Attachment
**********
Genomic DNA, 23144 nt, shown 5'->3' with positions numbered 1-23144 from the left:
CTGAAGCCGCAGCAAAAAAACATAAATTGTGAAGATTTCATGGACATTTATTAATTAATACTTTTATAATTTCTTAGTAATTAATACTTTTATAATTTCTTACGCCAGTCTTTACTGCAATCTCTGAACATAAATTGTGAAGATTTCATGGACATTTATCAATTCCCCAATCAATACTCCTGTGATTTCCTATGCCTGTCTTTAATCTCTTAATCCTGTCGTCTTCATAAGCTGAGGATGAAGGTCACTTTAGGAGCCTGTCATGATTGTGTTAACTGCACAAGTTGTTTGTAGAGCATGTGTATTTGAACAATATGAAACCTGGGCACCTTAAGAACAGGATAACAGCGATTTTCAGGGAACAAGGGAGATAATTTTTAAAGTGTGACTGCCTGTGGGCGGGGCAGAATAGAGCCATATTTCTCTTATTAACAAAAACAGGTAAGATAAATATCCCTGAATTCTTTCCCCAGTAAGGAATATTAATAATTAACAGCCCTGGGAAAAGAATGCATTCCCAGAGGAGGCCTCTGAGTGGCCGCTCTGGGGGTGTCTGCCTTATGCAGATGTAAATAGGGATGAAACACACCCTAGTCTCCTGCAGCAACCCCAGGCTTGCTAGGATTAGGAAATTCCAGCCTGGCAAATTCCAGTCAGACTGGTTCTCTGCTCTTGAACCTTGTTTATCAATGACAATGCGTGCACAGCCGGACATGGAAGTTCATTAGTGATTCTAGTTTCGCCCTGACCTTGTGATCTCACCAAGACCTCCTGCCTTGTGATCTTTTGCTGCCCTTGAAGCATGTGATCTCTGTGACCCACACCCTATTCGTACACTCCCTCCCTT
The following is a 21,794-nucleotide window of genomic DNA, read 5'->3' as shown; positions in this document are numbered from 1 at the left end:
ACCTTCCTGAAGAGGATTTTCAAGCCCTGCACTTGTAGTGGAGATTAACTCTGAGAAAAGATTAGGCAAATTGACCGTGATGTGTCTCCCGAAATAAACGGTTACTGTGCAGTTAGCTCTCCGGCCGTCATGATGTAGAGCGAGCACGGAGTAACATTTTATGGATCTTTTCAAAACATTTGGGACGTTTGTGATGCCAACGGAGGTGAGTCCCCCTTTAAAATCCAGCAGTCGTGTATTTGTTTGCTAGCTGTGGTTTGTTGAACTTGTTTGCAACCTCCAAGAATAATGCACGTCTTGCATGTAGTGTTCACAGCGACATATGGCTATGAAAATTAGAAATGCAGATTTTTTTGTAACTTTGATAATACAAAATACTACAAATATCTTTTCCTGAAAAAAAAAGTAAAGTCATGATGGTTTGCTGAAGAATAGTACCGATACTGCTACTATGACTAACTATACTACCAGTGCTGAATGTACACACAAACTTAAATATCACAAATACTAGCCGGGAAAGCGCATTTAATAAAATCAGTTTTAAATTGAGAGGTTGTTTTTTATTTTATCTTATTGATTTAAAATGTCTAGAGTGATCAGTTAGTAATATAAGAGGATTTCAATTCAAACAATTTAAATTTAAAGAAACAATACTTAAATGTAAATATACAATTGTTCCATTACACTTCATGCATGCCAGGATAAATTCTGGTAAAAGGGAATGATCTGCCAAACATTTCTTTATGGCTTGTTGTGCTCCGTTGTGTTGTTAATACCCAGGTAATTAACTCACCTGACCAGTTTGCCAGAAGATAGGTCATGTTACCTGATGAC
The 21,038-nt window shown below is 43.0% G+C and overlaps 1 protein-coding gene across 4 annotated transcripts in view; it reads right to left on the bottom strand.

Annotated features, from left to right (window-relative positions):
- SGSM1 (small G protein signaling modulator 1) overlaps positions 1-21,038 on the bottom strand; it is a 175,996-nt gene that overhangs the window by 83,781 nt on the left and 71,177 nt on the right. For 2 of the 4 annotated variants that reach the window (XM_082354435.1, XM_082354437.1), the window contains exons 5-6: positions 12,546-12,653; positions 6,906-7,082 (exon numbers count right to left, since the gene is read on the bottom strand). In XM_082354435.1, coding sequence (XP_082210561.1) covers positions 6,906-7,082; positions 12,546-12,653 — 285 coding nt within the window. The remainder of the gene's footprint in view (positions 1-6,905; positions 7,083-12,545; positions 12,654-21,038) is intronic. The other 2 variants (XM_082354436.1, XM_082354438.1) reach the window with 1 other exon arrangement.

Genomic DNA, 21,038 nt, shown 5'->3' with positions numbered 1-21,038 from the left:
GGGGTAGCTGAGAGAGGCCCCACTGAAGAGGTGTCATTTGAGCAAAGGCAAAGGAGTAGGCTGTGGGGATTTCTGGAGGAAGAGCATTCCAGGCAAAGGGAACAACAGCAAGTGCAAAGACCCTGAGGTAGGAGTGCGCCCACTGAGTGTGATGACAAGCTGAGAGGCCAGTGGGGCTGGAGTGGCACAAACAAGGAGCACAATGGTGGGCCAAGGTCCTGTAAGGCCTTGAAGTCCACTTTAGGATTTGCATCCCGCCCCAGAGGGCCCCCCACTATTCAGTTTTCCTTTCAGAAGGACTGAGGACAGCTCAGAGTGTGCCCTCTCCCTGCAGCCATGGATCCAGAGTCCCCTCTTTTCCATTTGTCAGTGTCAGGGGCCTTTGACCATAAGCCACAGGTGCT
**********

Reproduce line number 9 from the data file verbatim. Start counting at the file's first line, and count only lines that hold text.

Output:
GGGGTAGCTGAGAGAGGCCCCACTGAAGAGGTGTCATTTGAGCAAAGGCAAAGGAGTAGGCTGTGGGGATTTCTGGAGGAAGAGCATTCCAGGCAAAGGGAACAACAGCAAGTGCAAAGACCCTGAGGTAGGAGTGCGCCCACTGAGTGTGATGACAAGCTGAGAGGCCAGTGGGGCTGGAGTGGCACAAACAAGGAGCACAATGGTGGGCCAAGGTCCTGTAAGGCCTTGAAGTCCACTTTAGGATTTGCATCCCGCCCCAGAGGGCCCCCCACTATTCAGTTTTCCTTTCAGAAGGACTGAGGACAGCTCAGAGTGTGCCCTCTCCCTGCAGCCATGGATCCAGAGTCCCCTCTTTTCCATTTGTCAGTGTCAGGGGCCTTTGACCATAAGCCACAGGTGCT